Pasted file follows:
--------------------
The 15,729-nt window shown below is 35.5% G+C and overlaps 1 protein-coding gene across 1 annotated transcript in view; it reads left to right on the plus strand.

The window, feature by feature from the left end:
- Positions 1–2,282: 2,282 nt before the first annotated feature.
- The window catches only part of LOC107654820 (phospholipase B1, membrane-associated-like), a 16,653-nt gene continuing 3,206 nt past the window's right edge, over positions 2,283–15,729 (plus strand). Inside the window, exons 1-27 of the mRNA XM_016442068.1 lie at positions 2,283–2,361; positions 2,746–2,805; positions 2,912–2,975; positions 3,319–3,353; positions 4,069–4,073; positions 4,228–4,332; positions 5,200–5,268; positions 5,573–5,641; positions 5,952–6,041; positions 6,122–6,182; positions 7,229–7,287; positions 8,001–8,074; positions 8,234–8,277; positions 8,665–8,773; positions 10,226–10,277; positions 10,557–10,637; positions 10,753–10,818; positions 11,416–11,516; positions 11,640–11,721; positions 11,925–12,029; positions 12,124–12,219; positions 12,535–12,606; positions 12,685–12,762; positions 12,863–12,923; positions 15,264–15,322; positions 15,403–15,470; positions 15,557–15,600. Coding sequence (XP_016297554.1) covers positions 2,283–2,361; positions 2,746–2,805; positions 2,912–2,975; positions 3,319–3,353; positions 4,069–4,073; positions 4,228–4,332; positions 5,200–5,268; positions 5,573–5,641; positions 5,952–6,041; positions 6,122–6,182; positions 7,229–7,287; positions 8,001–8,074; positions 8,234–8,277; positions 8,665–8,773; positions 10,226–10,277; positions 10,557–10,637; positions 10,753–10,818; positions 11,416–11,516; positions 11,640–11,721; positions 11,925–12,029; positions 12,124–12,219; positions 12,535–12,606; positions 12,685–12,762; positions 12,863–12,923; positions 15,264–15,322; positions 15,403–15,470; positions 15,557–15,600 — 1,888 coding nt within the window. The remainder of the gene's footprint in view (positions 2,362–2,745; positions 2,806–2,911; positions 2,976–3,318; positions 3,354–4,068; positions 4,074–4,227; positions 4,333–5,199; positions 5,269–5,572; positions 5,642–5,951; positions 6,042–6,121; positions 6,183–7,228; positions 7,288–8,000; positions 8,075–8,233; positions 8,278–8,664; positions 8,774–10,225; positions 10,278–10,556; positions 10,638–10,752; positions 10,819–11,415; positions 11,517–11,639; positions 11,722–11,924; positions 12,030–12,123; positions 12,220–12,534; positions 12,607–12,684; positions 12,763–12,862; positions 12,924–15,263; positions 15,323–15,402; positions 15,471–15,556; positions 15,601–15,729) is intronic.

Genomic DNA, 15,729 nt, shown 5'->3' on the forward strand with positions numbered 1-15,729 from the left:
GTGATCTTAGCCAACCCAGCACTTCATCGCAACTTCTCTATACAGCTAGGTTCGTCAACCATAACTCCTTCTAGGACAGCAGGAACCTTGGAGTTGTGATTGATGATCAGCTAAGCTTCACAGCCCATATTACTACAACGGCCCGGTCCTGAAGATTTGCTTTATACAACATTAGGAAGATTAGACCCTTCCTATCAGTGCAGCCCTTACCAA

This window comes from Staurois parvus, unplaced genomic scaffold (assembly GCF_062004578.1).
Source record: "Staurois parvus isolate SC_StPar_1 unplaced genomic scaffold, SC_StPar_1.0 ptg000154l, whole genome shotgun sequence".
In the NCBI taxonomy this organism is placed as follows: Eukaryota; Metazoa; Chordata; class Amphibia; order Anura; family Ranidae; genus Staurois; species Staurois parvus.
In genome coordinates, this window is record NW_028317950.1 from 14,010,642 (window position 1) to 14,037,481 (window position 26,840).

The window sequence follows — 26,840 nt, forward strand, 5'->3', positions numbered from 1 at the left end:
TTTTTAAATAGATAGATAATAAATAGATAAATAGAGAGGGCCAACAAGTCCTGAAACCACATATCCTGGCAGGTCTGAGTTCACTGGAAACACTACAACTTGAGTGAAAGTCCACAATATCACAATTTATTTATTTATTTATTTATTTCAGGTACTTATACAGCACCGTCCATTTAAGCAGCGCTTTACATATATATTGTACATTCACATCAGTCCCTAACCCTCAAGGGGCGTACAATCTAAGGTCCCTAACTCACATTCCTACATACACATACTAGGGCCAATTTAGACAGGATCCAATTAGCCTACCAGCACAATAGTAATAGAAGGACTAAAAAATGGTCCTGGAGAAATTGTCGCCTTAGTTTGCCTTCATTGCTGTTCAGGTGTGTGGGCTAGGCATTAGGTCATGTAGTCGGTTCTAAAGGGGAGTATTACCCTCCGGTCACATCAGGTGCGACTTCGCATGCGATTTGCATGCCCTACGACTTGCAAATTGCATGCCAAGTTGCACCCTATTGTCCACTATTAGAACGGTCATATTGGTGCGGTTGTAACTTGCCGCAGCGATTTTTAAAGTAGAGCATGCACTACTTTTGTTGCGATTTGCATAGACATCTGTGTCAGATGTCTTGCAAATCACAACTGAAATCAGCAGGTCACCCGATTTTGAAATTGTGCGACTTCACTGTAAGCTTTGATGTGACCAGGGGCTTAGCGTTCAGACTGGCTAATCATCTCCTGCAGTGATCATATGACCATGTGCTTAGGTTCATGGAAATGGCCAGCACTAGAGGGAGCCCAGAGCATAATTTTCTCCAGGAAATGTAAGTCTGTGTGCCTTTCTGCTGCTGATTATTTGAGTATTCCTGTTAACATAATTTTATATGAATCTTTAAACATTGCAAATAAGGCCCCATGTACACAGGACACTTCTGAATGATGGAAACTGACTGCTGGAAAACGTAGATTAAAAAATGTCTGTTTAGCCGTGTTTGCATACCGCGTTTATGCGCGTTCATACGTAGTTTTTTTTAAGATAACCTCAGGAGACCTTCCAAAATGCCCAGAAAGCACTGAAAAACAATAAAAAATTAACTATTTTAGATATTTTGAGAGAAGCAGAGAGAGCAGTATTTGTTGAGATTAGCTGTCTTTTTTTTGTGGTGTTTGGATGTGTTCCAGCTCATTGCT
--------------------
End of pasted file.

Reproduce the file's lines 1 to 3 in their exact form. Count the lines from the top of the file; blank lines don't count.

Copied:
The 15,729-nt window shown below is 35.5% G+C and overlaps 1 protein-coding gene across 1 annotated transcript in view; it reads left to right on the plus strand.

The window, feature by feature from the left end:
- Positions 1–2,282: 2,282 nt before the first annotated feature.